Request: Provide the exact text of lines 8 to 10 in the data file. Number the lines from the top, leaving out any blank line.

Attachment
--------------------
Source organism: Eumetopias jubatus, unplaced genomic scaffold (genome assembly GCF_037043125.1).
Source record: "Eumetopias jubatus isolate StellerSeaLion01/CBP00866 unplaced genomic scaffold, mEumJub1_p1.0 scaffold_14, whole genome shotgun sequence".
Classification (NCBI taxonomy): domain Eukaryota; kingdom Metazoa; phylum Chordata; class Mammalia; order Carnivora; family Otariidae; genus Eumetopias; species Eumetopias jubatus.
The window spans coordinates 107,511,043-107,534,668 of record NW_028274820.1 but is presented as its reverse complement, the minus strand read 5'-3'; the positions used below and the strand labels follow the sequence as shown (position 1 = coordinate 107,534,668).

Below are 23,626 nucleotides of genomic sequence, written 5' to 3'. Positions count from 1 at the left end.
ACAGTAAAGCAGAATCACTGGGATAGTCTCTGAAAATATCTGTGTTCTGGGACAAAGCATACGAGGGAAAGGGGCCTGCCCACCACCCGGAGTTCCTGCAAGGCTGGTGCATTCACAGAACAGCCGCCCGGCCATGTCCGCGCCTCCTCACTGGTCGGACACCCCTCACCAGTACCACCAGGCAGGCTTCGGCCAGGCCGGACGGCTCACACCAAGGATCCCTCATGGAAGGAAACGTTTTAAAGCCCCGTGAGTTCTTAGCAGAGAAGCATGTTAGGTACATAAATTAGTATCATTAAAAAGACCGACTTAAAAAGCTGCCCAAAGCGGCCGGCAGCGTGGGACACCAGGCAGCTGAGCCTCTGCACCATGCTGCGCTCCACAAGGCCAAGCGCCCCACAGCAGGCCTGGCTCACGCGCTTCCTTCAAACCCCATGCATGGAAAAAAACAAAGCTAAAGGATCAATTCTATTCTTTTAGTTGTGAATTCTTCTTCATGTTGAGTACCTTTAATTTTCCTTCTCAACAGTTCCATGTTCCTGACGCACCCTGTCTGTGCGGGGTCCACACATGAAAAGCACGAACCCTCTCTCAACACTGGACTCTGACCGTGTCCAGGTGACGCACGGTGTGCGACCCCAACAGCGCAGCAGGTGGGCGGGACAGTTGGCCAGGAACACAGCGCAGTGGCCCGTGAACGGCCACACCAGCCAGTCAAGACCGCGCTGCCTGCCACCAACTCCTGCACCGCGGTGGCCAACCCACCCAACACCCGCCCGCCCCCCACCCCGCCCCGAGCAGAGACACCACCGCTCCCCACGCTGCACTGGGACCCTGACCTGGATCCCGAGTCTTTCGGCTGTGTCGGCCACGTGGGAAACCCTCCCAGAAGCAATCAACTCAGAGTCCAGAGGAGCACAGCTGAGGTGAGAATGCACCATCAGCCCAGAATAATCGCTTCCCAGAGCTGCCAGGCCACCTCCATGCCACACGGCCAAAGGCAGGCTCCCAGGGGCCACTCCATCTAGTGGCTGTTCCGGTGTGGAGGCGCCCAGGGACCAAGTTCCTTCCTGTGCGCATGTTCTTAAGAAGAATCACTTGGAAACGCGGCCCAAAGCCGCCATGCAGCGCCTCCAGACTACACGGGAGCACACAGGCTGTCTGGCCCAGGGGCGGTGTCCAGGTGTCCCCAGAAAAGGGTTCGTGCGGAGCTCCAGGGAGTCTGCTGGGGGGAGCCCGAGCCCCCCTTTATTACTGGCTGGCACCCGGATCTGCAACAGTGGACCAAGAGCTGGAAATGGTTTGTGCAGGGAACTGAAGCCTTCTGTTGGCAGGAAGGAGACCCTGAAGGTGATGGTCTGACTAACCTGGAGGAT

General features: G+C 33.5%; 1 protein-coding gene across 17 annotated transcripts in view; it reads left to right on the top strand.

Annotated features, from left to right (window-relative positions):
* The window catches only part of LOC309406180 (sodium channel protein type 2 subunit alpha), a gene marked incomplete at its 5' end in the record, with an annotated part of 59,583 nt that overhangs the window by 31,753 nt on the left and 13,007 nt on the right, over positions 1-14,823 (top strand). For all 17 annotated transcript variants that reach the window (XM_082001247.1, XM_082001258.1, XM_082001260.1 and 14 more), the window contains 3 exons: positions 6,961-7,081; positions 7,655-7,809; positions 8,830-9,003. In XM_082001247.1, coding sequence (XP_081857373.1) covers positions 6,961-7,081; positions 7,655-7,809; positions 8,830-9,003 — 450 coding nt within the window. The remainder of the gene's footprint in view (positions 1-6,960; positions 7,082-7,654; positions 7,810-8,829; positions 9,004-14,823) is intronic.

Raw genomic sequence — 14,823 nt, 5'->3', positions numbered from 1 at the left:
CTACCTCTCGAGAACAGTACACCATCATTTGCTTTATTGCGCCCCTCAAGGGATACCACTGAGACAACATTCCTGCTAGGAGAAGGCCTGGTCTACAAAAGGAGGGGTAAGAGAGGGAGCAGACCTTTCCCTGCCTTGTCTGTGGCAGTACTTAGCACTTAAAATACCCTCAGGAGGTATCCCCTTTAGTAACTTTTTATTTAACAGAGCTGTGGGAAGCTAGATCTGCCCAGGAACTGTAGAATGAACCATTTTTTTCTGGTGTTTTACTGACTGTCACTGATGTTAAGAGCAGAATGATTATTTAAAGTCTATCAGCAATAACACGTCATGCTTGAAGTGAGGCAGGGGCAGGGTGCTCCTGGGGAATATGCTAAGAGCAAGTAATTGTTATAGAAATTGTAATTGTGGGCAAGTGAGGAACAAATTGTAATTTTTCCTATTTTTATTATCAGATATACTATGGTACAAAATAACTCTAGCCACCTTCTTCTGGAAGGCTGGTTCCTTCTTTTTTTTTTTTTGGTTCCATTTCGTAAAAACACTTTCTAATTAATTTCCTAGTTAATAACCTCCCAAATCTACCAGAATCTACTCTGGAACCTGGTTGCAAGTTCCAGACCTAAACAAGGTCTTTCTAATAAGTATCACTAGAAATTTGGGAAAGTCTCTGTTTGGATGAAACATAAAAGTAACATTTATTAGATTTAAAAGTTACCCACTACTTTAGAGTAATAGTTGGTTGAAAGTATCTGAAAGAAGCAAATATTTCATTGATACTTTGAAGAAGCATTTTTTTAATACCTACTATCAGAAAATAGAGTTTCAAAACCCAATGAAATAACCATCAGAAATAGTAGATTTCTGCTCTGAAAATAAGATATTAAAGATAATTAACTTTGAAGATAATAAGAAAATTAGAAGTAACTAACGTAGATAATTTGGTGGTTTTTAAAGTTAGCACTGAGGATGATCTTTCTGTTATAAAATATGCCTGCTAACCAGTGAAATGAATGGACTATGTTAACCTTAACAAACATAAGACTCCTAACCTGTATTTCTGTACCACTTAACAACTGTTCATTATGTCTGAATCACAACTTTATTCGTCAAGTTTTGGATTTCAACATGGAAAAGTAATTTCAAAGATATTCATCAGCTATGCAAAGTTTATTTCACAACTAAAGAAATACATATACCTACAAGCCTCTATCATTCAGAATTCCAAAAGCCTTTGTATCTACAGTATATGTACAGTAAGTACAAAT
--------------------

Annotated features, from left to right (window-relative positions):
* The window catches only part of LOC309406180 (sodium channel protein type 2 subunit alpha), a gene marked incomplete at its 5' end in the record, with an annotated part of 59,583 nt that overhangs the window by 31,753 nt on the left and 13,007 nt on the right, over positions 1-14,823 (top strand). For all 17 annotated transcript variants that reach the window (XM_082001247.1, XM_082001258.1, XM_082001260.1 and 14 more), the window contains 3 exons: positions 6,961-7,081; positions 7,655-7,809; positions 8,830-9,003. In XM_082001247.1, coding sequence (XP_081857373.1) covers positions 6,961-7,081; positions 7,655-7,809; positions 8,830-9,003 — 450 coding nt within the window. The remainder of the gene's footprint in view (positions 1-6,960; positions 7,082-7,654; positions 7,810-8,829; positions 9,004-14,823) is intronic.

Raw genomic sequence — 14,823 nt, 5'->3', positions numbered from 1 at the left: